Resilience of pro-European consensus among political elites in crisis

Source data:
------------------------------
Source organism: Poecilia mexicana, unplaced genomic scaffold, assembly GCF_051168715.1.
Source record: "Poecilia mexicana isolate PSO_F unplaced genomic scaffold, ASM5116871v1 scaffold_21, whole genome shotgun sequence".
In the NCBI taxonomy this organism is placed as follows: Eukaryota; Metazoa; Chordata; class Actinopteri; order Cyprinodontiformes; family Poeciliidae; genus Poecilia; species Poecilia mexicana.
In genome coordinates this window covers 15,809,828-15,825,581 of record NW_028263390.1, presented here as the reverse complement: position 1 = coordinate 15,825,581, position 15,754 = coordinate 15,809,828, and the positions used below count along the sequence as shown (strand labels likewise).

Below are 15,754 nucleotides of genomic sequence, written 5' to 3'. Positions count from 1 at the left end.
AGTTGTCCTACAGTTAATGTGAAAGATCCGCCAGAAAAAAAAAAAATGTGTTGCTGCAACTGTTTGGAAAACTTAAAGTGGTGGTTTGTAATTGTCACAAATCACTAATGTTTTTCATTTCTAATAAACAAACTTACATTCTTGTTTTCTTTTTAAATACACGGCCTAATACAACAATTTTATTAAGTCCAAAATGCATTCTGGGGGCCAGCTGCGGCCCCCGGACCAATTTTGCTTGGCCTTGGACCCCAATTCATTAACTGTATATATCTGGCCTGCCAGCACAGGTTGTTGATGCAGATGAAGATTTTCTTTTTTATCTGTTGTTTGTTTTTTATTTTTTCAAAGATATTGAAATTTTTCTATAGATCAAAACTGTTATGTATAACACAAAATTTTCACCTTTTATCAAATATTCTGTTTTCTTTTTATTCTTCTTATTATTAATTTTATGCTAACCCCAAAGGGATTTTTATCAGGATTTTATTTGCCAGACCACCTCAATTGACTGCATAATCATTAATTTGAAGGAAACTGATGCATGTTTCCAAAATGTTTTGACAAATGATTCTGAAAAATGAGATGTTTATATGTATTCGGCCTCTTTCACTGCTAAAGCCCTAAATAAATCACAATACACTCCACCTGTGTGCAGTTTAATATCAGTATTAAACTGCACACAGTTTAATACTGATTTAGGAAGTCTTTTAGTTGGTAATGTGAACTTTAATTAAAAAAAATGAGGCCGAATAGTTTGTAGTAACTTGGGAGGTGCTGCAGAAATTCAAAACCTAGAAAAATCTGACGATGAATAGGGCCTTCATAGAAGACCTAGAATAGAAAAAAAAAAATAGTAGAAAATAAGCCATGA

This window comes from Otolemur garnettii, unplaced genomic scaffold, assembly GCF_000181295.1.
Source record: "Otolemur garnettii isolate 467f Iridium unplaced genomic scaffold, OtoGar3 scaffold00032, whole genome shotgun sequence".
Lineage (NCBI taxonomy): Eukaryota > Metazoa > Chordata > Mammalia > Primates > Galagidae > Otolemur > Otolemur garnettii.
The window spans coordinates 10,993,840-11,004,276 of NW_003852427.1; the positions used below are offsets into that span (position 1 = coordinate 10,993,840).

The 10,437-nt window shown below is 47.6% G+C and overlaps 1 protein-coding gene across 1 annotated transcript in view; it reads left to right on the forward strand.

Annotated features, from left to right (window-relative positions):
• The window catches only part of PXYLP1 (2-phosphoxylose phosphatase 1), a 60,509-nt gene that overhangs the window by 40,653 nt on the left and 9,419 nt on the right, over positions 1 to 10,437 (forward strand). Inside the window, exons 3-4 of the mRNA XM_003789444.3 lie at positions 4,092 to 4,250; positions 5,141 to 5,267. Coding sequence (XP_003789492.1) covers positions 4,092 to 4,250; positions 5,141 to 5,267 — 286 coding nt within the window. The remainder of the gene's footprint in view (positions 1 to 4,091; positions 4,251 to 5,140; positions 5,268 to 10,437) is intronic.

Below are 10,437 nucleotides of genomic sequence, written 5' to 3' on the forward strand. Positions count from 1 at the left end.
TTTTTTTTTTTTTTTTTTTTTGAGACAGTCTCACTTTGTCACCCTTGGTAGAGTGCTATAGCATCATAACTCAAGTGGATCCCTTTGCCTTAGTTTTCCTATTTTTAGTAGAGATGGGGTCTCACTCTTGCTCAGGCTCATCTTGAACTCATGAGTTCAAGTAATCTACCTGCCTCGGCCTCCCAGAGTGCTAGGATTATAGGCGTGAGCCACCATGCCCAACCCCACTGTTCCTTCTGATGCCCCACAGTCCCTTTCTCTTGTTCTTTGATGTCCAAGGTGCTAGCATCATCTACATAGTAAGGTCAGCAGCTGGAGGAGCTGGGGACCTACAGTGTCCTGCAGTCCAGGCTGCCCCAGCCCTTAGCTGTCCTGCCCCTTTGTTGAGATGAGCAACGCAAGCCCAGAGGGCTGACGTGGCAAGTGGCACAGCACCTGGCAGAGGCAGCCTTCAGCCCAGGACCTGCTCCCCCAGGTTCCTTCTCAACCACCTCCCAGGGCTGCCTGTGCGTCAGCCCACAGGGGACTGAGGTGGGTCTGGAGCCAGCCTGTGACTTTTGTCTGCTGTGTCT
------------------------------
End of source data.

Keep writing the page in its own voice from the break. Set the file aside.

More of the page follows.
The central research question of the chapter is whether the crisis has led to ‘loosening’ of a pro-European consensus and a corresponding rise of Euro-scepticism in ‘old’ and the ‘new’ European Union (EU) member states, the latter referring to the former communist countries from East-Central Europe. The chapter deals with the attitudes towards the EU focusing on the possible convergence between ‘old’ and ‘new’ EU member countries. Attitudes of national political elites are analysed on EU-related issues in both groups of countries, as well as their development during the crisis period, in order to determine the level of variations across countries due to different individual political orientations or different national contexts. The results do not indicate any significant loosening of the pro-European consensus within the national political elites – at least not as an overall trend. However, the analysis confirms that the old-new divide remains relevant. While elites from new EU member states are not less trustful in institutional terms (i.e. vis-à-vis institutions of the Union) than their counterparts from old EU member states, they are less attached to Europe, and their support for further unification is weaker.